"My favorite word in English is 'youneverknow.' "
According to the internet, Joaquin Andujar said that and we all know the internet never lies. (Hot women are waiting for our phone calls—I’m sure of it.) The reason I bring this up is because of what happened in the eighth inning of Tuesday night’s game.
Aaron Crow came in to pitch the eighth inning of a 4-2 game. The Royals hadn’t done a lot offensively at that point—two runs on five hits—but youneverknow. Aaron gave up a singles to Gordon Beckham and Conor Gillaspie, got a fly ball out and then faced Adam Dunn; the gigantic Chicago first baseman who was born to play Lennie in "Of Mice and Men."
But instead of crushing a puppy, Dunn crushed a fastball.
A 93 MPH two-seamer, thrown right down the middle. Dunn hit the ball over 420 feet, Lorenzo Cain and the centerfield wall. The score went from 4-2 to 7-2 and at that point, it didn’t seem to make a lot of difference--the Royals were already losing late--but youneverknow. You play the game right all the time because you never know when you’re going to make a comeback and that fastball you served up in the eighth inning will prove to be the margin of victory in the ninth. And that’s exactly what happened.
The White Sox beat the Royals, 7-6.
Would Salvador Perez have made a difference?
In the fifth inning starting pitcher Yordano Ventura gave up a 2-1 lead and a Tyler Flowers home run on a hanging curve—the Chicago catcher hit the ball 411 feet. Fair enough, he earned it.
But then Chicago scored two more runs that they didn’t earn. With one out Adam Eaton doubled and a wild pitch allowed Eaton to move to third. The runner on third brought the infield in and Gordon Beckham hit the ball over Danny Valencia’s head—a ball that would have been caught if the infield had been playing back.
A second wild pitch let Beckham take second. The Chicago second baseman took third when Conor Gillaspie hit the ball to first baseman Eric Hosmer and then Beckham scored on the third wild pitch of the inning—so no wild pitches, no runs score. Brett Hayed was filling in for Perez while Sal rested a bruised hand; would Salvador Perez behind the plate have made a difference?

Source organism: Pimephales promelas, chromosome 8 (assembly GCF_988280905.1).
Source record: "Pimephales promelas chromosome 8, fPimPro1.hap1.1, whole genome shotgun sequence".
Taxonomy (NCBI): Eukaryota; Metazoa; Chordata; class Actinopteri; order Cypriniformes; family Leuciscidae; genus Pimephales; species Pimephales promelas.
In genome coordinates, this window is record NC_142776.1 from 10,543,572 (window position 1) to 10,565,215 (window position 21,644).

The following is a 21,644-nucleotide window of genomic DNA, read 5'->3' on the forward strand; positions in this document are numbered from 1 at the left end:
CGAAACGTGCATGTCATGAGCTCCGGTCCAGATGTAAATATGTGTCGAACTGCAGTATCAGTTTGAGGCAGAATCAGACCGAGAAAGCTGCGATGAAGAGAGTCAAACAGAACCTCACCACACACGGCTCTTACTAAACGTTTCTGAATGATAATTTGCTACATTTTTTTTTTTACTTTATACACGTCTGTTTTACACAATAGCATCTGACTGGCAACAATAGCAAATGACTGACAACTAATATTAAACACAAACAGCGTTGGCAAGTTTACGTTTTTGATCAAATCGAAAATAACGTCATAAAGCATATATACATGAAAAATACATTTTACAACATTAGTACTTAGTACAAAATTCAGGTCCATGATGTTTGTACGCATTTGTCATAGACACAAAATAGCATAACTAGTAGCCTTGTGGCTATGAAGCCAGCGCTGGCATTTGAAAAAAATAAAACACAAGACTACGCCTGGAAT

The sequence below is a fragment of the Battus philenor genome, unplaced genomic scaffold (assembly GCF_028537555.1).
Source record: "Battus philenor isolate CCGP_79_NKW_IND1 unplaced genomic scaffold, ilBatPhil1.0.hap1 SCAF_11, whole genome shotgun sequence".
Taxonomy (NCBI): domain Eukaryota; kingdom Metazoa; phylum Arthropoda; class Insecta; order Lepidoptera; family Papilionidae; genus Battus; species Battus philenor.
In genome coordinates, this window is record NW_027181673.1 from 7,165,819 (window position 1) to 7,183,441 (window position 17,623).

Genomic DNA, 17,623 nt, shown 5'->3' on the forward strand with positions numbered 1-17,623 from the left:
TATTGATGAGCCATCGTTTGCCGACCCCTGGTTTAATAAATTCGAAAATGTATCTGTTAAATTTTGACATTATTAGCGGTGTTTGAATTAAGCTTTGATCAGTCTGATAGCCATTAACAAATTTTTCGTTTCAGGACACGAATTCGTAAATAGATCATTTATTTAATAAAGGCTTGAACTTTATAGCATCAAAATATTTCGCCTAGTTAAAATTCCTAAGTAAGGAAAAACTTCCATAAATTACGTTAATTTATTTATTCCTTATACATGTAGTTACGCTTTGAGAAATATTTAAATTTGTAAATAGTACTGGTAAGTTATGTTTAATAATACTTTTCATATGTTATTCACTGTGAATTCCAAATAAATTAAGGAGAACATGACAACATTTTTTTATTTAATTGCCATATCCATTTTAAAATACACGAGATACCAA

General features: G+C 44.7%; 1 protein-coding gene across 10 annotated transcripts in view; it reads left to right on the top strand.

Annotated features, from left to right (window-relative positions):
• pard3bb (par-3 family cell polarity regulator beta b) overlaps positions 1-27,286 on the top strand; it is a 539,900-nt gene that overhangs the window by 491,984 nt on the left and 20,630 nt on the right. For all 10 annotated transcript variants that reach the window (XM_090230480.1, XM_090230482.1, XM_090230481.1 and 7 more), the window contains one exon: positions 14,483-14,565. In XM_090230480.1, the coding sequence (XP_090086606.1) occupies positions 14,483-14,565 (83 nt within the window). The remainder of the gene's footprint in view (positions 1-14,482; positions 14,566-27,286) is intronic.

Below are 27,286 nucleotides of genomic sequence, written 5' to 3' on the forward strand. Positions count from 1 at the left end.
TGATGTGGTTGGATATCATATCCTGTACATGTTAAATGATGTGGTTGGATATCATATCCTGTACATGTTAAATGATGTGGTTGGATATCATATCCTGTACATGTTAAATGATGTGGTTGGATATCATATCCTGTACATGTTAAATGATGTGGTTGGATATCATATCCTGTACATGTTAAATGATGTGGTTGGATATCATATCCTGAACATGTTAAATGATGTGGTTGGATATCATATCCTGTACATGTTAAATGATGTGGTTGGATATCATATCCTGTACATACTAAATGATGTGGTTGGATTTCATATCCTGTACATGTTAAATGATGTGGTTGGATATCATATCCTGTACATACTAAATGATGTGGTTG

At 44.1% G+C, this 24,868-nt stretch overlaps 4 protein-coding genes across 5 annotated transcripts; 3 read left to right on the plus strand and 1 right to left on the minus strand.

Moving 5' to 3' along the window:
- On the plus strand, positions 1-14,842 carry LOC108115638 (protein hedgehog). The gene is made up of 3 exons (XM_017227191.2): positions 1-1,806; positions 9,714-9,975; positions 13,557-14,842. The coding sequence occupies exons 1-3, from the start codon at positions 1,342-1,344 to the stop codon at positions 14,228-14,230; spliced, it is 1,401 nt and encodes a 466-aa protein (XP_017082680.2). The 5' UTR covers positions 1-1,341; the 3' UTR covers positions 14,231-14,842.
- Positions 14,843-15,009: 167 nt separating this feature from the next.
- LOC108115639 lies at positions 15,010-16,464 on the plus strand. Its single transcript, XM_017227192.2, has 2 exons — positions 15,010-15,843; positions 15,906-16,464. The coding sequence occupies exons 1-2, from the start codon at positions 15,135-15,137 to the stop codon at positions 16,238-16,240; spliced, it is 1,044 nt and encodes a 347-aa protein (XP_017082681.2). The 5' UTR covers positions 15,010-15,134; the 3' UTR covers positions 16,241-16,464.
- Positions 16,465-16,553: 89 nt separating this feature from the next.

On the first wild pitch, probably not; Ventura spiked a curve well out in front of home plate and the ball came up so high it hit Hayes in the shoulder. The second wild pitch appeared to be a passed ball—a fastball that never hit the ground before going off Hayes’ mitt—and the third wild pitch was another curve in the dirt. Hayes appeared to do everything right, but the ball still got away from him.
Bottom line: I don’t know if Perez would have made a difference—Ventura was bouncing the ball well out in front of home plate. But you can’t afford to give up two runs that the other team didn’t earn; especially when you lose by one.
How the Royals gave up their first run
Everyone is looking for patterns and the first guy to recognize one has an advantage. In the first inning catcher Brett Hayes and pitcher Yordano Ventura started every hitter with a fastball. With two down and a runner on third, Dayan Viciedo jumped on that first-pitch fastball, singled and drove the run in.
But it’s also worth noting how that run got on third: left-handed Conor Gillaspie was at the plate and right fielder Nori Aoki was playing straight up—in line with second and third base. That left a lot of room between him and the foul line. Ventura was blowing gas in the upper nineties, so the odds of Gillaspie pulling a fastball down the line weren’t great, but he pulled a changeup.
A Yordano Ventura changeup is 88 miles-an-hour, but still slow enough for Gillaspie to poke it down into the right-field corner, which meant Aoki had a long run to the ball. Leaving a changeup up in the zone meant the ball was hit to an unprotected part of the field. The Royals paid with one run.
Why you should look for similar hitters
Pitchers and catchers do not have nine game plans for nine hitters; they tend to pitch similar hitters in similar ways. Chicago’s starting pitcher, Andre Rienzo—who clearly ought to be driving on the Grand Prix circuit, he’s got the right name—threw right-handed Billy Butler cutter after cutter down and away. A cutter is halfway between a fastball and a slider and Rienzo’s was clocked in the upper eighties.
If Rienzo hit his spot—down and away—the Royals right-handed hitters would have to hit the ball to the opposite field to have any chance. Pull that down and away slider and you’re going to hit an easy rollover grounder to the left side of the field.